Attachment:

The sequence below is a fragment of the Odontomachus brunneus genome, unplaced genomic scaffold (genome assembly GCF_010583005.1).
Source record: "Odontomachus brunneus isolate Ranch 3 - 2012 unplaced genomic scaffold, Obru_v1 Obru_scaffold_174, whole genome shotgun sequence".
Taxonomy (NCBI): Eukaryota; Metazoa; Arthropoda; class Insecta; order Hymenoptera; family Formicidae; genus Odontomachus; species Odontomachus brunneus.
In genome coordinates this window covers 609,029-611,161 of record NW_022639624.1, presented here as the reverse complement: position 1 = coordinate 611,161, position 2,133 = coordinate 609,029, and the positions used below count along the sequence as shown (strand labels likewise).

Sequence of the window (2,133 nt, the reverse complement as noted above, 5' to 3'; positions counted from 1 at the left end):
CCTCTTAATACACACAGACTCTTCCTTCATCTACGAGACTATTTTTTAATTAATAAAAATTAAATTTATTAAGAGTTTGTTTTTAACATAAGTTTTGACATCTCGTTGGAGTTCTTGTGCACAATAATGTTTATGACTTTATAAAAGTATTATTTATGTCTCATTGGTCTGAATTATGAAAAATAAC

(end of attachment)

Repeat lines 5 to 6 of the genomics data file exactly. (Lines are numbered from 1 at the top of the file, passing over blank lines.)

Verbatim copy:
Sequence of the window (2,133 nt, the reverse complement as noted above, 5' to 3'; positions counted from 1 at the left end):
CCTCTTAATACACACAGACTCTTCCTTCATCTACGAGACTATTTTTTAATTAATAAAAATTAAATTTATTAAGAGTTTGTTTTTAACATAAGTTTTGACATCTCGTTGGAGTTCTTGTGCACAATAATGTTTATGACTTTATAAAAGTATTATTTATGTCTCATTGGTCTGAATTATGAAAAATAAC